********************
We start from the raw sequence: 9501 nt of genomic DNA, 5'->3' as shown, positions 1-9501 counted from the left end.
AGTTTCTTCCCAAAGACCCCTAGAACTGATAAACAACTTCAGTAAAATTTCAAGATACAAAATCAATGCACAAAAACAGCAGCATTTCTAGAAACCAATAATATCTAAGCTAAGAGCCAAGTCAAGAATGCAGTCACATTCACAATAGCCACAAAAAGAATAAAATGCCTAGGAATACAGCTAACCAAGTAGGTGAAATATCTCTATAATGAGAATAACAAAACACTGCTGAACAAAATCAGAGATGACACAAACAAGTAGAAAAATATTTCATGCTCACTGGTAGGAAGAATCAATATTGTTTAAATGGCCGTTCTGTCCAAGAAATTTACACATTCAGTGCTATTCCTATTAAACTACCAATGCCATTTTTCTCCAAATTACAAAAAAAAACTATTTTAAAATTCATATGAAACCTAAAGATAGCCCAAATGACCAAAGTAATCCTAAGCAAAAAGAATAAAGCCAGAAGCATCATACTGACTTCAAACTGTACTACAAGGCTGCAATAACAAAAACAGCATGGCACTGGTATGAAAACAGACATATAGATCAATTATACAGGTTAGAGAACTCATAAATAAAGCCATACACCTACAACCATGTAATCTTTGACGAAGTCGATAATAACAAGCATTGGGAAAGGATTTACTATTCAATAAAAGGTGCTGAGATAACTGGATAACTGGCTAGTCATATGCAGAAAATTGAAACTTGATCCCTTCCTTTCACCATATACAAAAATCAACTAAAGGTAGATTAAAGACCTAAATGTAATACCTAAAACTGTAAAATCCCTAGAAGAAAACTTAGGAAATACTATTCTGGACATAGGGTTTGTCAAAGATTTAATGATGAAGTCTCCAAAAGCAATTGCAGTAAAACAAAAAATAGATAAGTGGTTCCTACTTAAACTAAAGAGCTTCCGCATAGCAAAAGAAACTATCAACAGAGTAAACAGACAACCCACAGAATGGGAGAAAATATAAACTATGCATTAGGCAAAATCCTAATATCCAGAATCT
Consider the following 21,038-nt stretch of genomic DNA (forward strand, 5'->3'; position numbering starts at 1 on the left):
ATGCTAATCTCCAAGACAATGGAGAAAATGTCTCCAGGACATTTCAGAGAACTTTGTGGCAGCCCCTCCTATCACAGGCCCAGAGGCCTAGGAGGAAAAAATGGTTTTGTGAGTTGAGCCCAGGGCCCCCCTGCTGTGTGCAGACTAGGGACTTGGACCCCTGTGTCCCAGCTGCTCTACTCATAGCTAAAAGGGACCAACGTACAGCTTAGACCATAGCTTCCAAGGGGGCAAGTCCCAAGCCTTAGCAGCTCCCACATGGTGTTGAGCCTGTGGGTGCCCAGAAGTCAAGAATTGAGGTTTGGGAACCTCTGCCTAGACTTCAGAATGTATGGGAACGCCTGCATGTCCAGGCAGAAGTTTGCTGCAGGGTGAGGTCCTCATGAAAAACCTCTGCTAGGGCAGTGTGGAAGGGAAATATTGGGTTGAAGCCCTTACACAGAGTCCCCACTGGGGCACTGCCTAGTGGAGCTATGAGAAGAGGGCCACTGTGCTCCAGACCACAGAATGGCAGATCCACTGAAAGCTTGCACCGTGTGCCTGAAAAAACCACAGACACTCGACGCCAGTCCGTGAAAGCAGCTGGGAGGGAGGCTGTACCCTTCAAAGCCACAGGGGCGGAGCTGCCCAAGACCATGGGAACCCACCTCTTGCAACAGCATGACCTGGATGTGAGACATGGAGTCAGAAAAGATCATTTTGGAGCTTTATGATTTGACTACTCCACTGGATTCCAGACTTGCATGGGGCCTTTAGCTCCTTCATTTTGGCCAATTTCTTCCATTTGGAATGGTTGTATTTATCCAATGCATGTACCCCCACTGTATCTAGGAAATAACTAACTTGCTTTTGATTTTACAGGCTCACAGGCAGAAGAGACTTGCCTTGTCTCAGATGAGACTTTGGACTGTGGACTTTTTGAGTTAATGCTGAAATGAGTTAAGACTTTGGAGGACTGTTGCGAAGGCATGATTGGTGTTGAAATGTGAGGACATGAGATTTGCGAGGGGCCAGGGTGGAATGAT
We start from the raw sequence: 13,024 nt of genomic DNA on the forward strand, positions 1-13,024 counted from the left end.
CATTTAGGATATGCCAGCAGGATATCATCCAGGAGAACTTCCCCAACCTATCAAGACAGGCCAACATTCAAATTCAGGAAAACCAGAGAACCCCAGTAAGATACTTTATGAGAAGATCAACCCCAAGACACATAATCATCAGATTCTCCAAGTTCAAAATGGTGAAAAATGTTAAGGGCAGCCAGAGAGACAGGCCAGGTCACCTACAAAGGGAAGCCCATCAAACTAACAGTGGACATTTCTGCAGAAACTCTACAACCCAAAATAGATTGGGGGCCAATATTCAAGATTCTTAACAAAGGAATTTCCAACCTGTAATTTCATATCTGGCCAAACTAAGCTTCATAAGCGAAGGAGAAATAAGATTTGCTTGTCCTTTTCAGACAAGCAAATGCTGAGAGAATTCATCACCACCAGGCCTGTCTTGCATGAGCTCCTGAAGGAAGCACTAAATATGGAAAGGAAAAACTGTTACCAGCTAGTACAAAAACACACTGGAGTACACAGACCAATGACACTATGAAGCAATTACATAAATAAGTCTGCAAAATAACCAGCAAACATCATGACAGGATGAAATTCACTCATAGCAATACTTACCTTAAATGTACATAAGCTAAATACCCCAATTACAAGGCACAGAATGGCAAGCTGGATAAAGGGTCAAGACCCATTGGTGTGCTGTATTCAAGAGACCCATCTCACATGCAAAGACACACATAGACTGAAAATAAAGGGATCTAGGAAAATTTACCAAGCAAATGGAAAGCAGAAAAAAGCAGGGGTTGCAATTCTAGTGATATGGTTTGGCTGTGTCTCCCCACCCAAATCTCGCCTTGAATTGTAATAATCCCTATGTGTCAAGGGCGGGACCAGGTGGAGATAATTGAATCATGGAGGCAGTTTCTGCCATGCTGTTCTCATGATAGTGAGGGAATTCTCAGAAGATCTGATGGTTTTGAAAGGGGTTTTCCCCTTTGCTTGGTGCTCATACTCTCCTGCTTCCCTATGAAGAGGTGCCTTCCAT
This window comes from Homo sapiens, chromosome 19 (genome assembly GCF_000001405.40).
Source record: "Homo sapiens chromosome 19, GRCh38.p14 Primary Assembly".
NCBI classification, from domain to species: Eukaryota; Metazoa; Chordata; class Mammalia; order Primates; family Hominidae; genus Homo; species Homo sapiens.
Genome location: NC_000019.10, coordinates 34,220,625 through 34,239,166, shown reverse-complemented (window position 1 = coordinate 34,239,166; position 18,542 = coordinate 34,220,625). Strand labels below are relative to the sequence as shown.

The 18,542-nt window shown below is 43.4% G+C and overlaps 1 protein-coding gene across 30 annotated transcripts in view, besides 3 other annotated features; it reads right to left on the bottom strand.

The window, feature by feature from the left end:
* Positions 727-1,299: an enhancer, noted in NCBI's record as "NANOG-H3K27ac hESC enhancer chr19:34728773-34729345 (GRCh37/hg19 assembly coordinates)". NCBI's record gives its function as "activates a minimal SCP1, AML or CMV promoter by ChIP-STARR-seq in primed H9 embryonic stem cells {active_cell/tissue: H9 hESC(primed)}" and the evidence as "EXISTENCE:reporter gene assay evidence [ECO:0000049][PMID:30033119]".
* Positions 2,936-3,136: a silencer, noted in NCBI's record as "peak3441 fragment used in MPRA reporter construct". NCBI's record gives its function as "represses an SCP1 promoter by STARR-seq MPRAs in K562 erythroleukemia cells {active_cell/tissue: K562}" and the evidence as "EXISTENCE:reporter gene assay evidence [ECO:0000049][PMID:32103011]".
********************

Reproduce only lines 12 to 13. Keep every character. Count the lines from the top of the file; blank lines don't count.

The window, feature by feature from the left end:
* Positions 727-1,299: an enhancer, noted in NCBI's record as "NANOG-H3K27ac hESC enhancer chr19:34728773-34729345 (GRCh37/hg19 assembly coordinates)". NCBI's record gives its function as "activates a minimal SCP1, AML or CMV promoter by ChIP-STARR-seq in primed H9 embryonic stem cells {active_cell/tissue: H9 hESC(primed)}" and the evidence as "EXISTENCE:reporter gene assay evidence [ECO:0000049][PMID:30033119]".